One of the teachers, Gloria Latta, is proud of founding this field trip. Mrs. Latta explained, “[The field trip] is very important as it applies to everyday life and provides general background on taking care of the environment. The trip can inspire young students to pursue a career in this field but also may extend beyond the classroom and teach students how to become a good citizen.” 

What’s most important is the impact the trip had on South students. Student, Sarah Burau, joined the field trip and claimed that her favorite activity was using the virtual simulators at DIRTT. Burau described the activity: “You are transported into a room and are able to build a simulated interior of a building in order to have a clear picture of the design.” By having hands-on experience with these new inventions, Burau and others are motivated to help restore the planet into a healthy environment for the future.

Tigers Crush Geneva Vikings Tue, 24 Sep 2019 12:16:33 +0000 On Friday, Sept. 13, the Wheaton Warrenville South Tigers dominated the Geneva Vikings 45-3 in their first Dukane Conference matchup of the season.

Junior quarterback Parker Brown got the Tigers on the board with their first offensive possession connecting with junior wide receiver Kaleb Clousing for a 58-yard touchdown. Early in the second quarter, Jack Olsen booted a 30-yard field goal to make the score 10-0. After a Geneva field goal, Brown led the Tigers offense down the field to finish it up with a QB sneak from the 1-yard line to make it 17-3. Late in the second quarter, junior defensive end Jaylen Brown and the Tigers defense blocked a punt in the red zone to set up the offense for an easy touchdown to make the score 24-3 before halftime. In the second half, the Tigers poured on another 21 points and held the Vikings offense to nothing making the final score 45-3.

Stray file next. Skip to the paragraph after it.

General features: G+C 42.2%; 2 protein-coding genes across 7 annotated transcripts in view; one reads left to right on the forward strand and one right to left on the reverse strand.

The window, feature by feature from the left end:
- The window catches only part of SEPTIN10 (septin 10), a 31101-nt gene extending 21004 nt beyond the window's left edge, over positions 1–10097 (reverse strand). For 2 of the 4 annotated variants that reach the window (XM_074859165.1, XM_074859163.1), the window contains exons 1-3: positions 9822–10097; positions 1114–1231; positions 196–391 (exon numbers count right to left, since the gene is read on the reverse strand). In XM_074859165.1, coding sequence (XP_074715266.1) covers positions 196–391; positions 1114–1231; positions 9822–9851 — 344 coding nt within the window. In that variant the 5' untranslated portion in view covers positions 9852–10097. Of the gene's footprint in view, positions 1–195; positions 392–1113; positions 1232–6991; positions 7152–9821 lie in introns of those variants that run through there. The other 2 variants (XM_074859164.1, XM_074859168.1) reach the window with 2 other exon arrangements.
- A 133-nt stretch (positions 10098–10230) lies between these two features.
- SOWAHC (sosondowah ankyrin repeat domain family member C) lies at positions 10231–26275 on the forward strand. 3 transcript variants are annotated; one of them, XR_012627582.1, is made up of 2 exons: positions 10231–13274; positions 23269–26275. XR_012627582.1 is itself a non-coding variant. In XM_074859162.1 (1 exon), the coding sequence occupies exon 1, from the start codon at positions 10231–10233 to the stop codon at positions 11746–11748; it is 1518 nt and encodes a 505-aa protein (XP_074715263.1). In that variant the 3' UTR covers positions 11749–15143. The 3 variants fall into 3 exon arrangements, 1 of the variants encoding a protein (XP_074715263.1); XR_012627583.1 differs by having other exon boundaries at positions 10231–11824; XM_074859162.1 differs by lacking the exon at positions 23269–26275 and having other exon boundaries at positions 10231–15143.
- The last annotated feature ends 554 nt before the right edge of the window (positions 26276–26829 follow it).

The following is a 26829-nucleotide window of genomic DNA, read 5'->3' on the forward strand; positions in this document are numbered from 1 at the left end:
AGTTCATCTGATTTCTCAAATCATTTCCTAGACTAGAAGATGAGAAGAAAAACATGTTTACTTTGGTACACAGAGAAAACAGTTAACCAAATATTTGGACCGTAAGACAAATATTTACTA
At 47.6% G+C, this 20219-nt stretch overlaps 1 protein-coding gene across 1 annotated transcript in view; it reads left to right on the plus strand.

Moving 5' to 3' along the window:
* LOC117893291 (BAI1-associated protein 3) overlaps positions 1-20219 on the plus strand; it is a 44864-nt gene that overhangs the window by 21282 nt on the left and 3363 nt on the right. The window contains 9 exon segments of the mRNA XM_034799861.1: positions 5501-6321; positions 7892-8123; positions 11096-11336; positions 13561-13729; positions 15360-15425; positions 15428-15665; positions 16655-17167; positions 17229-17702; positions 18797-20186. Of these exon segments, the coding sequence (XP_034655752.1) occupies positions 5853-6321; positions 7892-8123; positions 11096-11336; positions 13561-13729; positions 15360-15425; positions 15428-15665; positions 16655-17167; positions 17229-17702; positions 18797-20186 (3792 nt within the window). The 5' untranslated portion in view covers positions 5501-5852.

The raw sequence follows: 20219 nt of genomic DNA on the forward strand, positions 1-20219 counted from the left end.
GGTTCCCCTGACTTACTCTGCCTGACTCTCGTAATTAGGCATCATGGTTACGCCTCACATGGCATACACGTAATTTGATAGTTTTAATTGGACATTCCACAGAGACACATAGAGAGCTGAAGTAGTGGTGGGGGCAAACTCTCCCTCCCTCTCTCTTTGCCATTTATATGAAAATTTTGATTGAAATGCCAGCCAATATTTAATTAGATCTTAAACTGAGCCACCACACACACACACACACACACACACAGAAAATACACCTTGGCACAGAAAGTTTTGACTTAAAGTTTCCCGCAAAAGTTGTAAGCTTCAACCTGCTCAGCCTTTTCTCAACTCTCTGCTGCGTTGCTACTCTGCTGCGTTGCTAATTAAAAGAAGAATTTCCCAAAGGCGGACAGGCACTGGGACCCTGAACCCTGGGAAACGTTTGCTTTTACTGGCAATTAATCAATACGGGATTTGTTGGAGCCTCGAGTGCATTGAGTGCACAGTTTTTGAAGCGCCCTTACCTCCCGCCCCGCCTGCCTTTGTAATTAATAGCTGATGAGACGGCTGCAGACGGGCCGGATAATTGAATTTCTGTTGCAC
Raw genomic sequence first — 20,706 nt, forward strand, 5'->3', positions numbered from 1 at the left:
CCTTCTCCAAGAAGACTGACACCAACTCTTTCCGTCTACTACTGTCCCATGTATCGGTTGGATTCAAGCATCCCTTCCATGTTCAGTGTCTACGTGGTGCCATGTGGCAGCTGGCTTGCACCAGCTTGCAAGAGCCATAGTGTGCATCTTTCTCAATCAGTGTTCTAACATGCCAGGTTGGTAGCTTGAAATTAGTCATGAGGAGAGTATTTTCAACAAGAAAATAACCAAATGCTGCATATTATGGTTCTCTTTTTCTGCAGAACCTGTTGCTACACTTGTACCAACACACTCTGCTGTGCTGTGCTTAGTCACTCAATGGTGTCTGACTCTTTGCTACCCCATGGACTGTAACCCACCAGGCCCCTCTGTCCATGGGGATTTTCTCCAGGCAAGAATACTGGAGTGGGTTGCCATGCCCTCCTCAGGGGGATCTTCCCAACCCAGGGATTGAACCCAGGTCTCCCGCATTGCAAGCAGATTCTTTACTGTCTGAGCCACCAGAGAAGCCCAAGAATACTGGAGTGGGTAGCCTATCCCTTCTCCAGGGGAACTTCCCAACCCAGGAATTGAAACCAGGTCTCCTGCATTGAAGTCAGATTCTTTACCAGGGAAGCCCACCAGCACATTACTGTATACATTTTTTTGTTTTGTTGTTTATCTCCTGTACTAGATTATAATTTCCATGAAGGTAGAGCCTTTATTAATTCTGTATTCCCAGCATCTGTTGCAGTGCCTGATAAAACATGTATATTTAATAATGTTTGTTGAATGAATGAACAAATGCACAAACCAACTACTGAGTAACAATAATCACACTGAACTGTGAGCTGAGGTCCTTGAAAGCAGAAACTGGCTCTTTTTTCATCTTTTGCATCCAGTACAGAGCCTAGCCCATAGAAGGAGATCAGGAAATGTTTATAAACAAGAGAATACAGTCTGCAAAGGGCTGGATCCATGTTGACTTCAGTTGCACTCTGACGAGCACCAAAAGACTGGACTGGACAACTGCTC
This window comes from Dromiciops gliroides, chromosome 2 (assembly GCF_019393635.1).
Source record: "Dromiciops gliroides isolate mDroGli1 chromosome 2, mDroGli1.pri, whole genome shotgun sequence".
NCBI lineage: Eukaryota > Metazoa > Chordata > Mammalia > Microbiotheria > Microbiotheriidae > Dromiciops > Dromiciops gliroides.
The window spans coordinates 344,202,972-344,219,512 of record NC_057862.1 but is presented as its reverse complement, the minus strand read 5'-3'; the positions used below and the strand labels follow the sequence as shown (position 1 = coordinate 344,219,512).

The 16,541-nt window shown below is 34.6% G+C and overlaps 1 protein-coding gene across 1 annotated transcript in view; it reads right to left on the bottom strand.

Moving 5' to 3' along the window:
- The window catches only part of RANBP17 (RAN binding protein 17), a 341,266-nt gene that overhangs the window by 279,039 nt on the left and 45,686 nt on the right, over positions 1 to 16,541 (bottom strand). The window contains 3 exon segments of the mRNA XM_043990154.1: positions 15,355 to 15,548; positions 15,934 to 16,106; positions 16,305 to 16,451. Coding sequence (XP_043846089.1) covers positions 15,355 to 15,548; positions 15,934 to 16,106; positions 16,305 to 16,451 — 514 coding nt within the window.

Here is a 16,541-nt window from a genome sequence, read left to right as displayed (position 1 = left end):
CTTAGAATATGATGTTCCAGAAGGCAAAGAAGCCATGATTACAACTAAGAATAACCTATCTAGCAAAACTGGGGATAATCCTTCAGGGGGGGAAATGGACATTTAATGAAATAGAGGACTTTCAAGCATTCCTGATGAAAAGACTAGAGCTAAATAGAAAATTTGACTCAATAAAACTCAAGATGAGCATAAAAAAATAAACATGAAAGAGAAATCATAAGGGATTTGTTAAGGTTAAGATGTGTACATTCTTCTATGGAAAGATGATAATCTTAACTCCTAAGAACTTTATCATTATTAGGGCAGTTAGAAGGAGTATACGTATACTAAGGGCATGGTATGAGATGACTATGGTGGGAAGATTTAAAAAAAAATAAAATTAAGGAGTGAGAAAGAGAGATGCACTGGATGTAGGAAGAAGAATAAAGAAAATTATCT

In the second quarter, Jaylen suffered a brutal leg injury on the 10-yard line. “They ran the ball up the middle and I just came up for the tackle,” said Jaylen. “Then the whole pile toppled me which messed up my hip and ankle.” Jaylen has been diagnosed with a high ankle sprain but should be back for the home opener against Batavia.

Only playing the first half because of his injury, Jaylen recorded 6 tackles. “I thought I played pretty well and I’m very proud of our defense’s overall performance,” said Jaylen. 

Only holding the Vikings offense to 3 points, Brown stated that, “ Coach Muhitch and the coaching staff gave us a great scouting report on Geneva and all their tendences which really helped us prepare.”

As the Tigers are now 3-0 they head back to the film room to prepare for another Dukane matchup this week at St. Charles East and are hoping to make another deep playoff run this year.

Wheaton Hosts Festival of Cultures Tue, 24 Sep 2019 12:09:02 +0000 The sound of warm music and pounding drums filled downtown Wheaton on Sunday, Sept. 15, for the Festival of Cultures. More than 30 booths were set up representing countries from all around the world, allowing adults and children to immerse themselves in different cultures and people.

Culture is all around in Wheaton and to celebrate that diversity Wheaton Community Relations Community (WCRC) has brought together people within our community who have rich ethnic ties and allow for the whole community to learn from their stories, art, rituals and activities. “Thirty maybe even 40 cultures are represented,” said Anthony Asta, a member of WCRC, including “Somalia, Liberia, South Sudan and Italy.”

At the festival, food trucks lined the street with ethnic foods as well as frozen treats from Kona Ice truck. Along with plenty of food, there is also live music and performances from a dance group from India, mariachi band and Ethiopian dancers performing the ashenda. One dancer stated, “I just want to show people that in your own community there are people with very unique ways of life.”

Many artists, who create ethnic genre, sell their work to further display the vibrant diversity in a warm community like Wheaton. Workers at the Ten Thousand Villages sold beaded bracelets and necklaces made from a Peruvian nut called the Tagua. One worker explained, “The nut has little purpose, as it’s not edible, however, they have found ways to use it by making jewelry and colorful stones. People don’t realize it’s not plastic.” 

Erica Nelson, member of WCRC, said the purpose of the event is “coming together to celebrate the relations that make a great community.” Those in the community have more opportunities other than the Festival of Cultures to be an active part of the community, there is also Make a Difference Day that is every fourth Saturday in October. In this event the WCRC partners with the People’s Resource Center and collects canned goods to give to the poor in the community.

Quote of the Week: Sept 22nd – 28th Sun, 22 Sep 2019 13:00:35 +0000

“I cannot do all the good that the world needs, but the world needs all the good that I can do.”

-Jana Stanfield